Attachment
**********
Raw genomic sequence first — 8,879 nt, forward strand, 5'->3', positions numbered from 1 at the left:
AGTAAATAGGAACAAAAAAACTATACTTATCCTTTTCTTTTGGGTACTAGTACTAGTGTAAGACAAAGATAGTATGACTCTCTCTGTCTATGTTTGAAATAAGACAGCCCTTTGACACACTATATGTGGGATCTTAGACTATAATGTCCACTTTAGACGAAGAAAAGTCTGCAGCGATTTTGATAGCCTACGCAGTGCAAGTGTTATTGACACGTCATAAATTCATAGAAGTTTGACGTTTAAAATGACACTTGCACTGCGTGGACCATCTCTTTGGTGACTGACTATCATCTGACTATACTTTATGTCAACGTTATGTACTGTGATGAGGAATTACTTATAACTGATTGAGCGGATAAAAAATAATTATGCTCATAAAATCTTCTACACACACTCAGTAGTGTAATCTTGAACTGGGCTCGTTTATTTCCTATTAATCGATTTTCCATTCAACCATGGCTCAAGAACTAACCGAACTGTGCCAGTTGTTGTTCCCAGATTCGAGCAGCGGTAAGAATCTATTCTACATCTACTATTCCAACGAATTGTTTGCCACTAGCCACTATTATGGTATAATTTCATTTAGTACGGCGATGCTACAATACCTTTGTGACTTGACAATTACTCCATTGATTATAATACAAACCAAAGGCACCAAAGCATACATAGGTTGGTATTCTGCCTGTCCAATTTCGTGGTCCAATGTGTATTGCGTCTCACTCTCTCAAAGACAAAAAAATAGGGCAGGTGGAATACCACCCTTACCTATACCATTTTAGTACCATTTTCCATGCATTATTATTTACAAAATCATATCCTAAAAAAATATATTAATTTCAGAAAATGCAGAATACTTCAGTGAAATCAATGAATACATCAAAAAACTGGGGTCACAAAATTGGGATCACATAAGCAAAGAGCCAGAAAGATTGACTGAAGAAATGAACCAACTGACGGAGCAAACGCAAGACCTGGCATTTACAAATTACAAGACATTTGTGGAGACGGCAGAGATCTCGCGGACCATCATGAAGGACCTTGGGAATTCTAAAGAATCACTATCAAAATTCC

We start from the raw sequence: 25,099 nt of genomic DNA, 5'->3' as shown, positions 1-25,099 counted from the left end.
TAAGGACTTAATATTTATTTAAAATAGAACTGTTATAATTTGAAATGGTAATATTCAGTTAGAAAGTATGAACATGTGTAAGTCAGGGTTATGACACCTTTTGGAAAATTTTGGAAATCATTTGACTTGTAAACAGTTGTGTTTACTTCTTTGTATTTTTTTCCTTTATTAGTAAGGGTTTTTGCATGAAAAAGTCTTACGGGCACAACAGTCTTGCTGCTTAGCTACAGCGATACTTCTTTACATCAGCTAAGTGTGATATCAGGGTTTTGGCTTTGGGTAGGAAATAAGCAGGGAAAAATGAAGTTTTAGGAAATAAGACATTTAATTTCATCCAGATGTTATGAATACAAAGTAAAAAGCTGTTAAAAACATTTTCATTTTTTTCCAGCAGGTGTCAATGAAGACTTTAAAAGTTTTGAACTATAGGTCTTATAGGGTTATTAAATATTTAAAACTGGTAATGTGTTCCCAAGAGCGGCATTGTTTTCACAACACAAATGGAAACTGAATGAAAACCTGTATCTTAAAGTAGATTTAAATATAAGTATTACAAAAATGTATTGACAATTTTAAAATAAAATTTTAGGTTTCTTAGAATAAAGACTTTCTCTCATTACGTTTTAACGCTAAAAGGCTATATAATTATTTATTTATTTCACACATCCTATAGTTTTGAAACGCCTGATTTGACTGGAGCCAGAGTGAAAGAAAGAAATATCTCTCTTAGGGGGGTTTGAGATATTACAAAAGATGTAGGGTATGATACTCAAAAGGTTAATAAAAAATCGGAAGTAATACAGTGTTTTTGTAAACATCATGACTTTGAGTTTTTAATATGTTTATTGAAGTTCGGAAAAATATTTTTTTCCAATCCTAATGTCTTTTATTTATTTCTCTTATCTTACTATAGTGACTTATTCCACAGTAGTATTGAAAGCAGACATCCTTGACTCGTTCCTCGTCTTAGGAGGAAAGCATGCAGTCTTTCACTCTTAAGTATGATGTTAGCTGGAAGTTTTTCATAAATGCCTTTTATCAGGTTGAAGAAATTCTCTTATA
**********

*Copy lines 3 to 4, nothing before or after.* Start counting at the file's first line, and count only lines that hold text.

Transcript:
We start from the raw sequence: 25,099 nt of genomic DNA, 5'->3' as shown, positions 1-25,099 counted from the left end.
TAAGGACTTAATATTTATTTAAAATAGAACTGTTATAATTTGAAATGGTAATATTCAGTTAGAAAGTATGAACATGTGTAAGTCAGGGTTATGACACCTTTTGGAAAATTTTGGAAATCATTTGACTTGTAAACAGTTGTGTTTACTTCTTTGTATTTTTTTCCTTTATTAGTAAGGGTTTTTGCATGAAAAAGTCTTACGGGCACAACAGTCTTGCTGCTTAGCTACAGCGATACTTCTTTACATCAGCTAAGTGTGATATCAGGGTTTTGGCTTTGGGTAGGAAATAAGCAGGGAAAAATGAAGTTTTAGGAAATAAGACATTTAATTTCATCCAGATGTTATGAATACAAAGTAAAAAGCTGTTAAAAACATTTTCATTTTTTTCCAGCAGGTGTCAATGAAGACTTTAAAAGTTTTGAACTATAGGTCTTATAGGGTTATTAAATATTTAAAACTGGTAATGTGTTCCCAAGAGCGGCATTGTTTTCACAACACAAATGGAAACTGAATGAAAACCTGTATCTTAAAGTAGATTTAAATATAAGTATTACAAAAATGTATTGACAATTTTAAAATAAAATTTTAGGTTTCTTAGAATAAAGACTTTCTCTCATTACGTTTTAACGCTAAAAGGCTATATAATTATTTATTTATTTCACACATCCTATAGTTTTGAAACGCCTGATTTGACTGGAGCCAGAGTGAAAGAAAGAAATATCTCTCTTAGGGGGGTTTGAGATATTACAAAAGATGTAGGGTATGATACTCAAAAGGTTAATAAAAAATCGGAAGTAATACAGTGTTTTTGTAAACATCATGACTTTGAGTTTTTAATATGTTTATTGAAGTTCGGAAAAATATTTTTTTCCAATCCTAATGTCTTTTATTTATTTCTCTTATCTTACTATAGTGACTTATTCCACAGTAGTATTGAAAGCAGACATCCTTGACTCGTTCCTCGTCTTAGGAGGAAAGCATGCAGTCTTTCACTCTTAAGTATGATGTTAGCTGGAAGTTTTTCATAAATGCCTTTTATCAGGTTGAAGAAATTCTCTTATA